We are arriving, this year, at some important anniversaries.
Already, we have observed one. The big day having passed, D-Day, 75th Anniversary: A Millennials Guide, is on steep discount at Amazon. “D-Day is one of the most recognizable terms in World War II lore and the invasion of Europe that it signifies is being commemorated in a big way in Europe in the spring of 2019,” says the tease. “See the awesome equipment – tanks, planes and ships – that made it possible.” Updates on Band of Brothers as well as secrets of Saving Private Ryan are promised.
Coming next month is the half-century observation of man’s landing on the moon, the earliest historical event I can remember. For me, the day began with a visit to an arts-and-crafts fair, where my sister and I were gifted stones painted to resemble ladybugs. I ordered a Filet-o-Fish for lunch – I liked them, and there was no telling how long the new McDonald’s sandwich would stay on the menu. Come nightfall, I yelled at the moon, loud as I could, but neither Neil nor Buzz answered.
My favorite 50th is due in August, when a lot of people may, or may not, gather in upstate New York. Folks haven’t quite figured out whether Woodstock 2019 will go ahead, and with tickets not being available, I did my part by buying a quarter-sized piece of the original Woodstock stage for $100. Friends, gently or otherwise, have asked: How do you know it’s real? Because the guy who sold it to me said so, and he has an affidavit, and it cost a lot of money.
Soon after my piece of history arrived via first-class mail, Champ The Wonder Pug seemed unusually smitten with something he had on the floor and was starting to devour. Generally, it’s toilet paper or a scrap of pizza box – he’s big on paper products – but this time Champ was chewing Woodstock. Foolishly, I had left the relic on a table alongside assorted kitchen detritus that included soiled chopsticks. My dog picked vintage plywood.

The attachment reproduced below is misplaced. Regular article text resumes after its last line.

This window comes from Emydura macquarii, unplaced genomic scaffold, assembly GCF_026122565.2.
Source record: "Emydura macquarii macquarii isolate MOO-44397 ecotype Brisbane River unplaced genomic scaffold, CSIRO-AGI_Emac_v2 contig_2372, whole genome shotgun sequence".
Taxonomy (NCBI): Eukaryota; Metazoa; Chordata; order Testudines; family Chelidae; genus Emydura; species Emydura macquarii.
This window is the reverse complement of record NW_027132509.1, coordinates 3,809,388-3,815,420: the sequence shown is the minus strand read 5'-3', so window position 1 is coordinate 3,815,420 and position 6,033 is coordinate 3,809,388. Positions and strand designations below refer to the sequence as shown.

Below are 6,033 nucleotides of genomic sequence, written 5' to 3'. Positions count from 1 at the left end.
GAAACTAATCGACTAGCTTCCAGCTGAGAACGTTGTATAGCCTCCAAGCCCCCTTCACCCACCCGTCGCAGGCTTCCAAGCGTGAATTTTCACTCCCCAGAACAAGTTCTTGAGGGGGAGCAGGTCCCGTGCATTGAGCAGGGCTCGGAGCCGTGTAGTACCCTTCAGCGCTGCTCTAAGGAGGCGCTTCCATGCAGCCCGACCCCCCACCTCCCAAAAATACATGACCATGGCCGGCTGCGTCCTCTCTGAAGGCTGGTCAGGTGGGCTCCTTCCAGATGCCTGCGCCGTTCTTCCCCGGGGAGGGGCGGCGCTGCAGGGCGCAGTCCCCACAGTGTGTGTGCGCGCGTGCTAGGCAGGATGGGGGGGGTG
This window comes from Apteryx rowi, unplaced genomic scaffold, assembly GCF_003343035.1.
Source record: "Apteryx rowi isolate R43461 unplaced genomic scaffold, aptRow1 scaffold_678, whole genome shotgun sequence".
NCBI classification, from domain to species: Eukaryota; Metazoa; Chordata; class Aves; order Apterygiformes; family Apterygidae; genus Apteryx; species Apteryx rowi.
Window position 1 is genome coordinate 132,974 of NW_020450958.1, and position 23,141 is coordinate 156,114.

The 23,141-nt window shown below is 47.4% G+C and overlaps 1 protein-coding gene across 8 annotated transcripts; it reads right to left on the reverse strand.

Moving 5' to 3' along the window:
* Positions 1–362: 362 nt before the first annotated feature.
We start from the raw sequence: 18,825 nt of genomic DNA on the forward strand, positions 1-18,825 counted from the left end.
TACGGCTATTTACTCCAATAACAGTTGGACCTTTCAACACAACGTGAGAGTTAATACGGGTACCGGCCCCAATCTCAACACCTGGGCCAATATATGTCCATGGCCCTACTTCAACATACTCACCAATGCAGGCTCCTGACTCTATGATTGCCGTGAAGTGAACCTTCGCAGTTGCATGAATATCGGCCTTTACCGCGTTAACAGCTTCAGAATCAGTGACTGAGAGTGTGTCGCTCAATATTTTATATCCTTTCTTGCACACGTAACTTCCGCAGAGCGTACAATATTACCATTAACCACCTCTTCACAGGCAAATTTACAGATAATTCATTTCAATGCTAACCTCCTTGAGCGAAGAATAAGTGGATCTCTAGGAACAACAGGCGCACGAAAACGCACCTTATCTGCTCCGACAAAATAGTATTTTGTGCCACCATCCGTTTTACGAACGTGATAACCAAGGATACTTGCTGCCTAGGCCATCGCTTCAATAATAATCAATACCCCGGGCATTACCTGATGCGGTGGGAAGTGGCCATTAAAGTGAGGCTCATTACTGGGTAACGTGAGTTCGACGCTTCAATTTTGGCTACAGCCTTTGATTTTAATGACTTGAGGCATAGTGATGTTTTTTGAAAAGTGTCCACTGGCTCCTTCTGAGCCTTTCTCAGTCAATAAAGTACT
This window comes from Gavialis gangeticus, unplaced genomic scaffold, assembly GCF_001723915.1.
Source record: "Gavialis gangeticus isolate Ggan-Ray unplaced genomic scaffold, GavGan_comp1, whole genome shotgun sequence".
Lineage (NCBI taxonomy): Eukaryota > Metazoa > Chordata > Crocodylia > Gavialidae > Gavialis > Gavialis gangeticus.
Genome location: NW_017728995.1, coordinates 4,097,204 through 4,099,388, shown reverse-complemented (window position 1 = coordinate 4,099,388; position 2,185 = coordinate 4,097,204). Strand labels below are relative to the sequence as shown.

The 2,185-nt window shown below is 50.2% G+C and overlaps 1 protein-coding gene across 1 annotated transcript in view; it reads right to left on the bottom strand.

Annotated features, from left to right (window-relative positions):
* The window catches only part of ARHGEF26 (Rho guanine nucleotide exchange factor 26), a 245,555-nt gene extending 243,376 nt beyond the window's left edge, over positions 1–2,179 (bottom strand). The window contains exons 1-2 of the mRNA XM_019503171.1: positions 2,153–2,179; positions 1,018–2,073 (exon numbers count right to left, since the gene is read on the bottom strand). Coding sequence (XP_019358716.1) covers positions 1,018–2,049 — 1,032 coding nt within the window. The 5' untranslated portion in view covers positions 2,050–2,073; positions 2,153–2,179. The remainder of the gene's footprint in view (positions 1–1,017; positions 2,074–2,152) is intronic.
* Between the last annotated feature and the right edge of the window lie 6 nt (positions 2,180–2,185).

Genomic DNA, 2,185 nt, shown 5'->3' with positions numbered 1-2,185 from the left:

Champ enjoys both people and music, and so gnawing on the Woodstock stage was a natural. I snatched it away before he really got going, plus it was inside its no-extra-charge burlap carrying sack, which got a bit unraveled but, on the whole, proved pug-proof. The wood inside was unscathed, powerful evidence of Woodstock magic – any doubts on authenticity I might have harbored were gone.
With such an outcome, Champ and I were in high spirits when we arrived to see the Skatalites on the Y Block last week, the second in a series of free summer concerts aimed at making sense out of a seeming boondoggle. The city so far has sunk nearly $2 million, including the cost of tearing down the old YWCA building, into land that drew no interest this year when it mistakenly was included on a list of surplus public property with a $500 minimum bid.
We paid too much, but I think it has turned out money well spent. There were six outhouses, two food trucks – shoulda been twice as many – and a few hundred people for the Skatalites. Champ and I parked three blocks away. No roadways of consequence were closed, a welcome change from street-closing confabs that are fine if you’re there, but a nuisance if you’re trying to drive through downtown. There was plenty of room for dancers and jugglers and hoola-hoopers and coolers and lawn chairs and, for lack of better word, socializing. Kids played while older folks doodled in sketch books, chatted and discreetly sipped Old Milwaukee from coffee mugs and pale ale from Solo cups. An overburdened PA system was gritty and cool.
It was, in short, a dandy backyard party in a struggling business district that for too long has lacked a backyard, and this was just the second time out, on a Thursday night under moderate threat of rain. Closed-off streets and paved pavilions, delightful in their own ways, cannot compare with real grass, the kind that invites folks to spread blankets and relax amid revelry while drawing pickup soccer games on off-nights – I have seen one while driving past.
The Y block, I think, is turning out just fine. The biggest drawbacks – indoor/outdoor carpets of fake grass laid over the real thing and a concrete pad to sustain a small wooden stage – would seem a temporary nod to an unnaturally wet spring. Once things dry out, Champ can eat the stage.
They had rain, too, at Woodstock, and things turned out swell. Let’s not be too eager to give up this garden.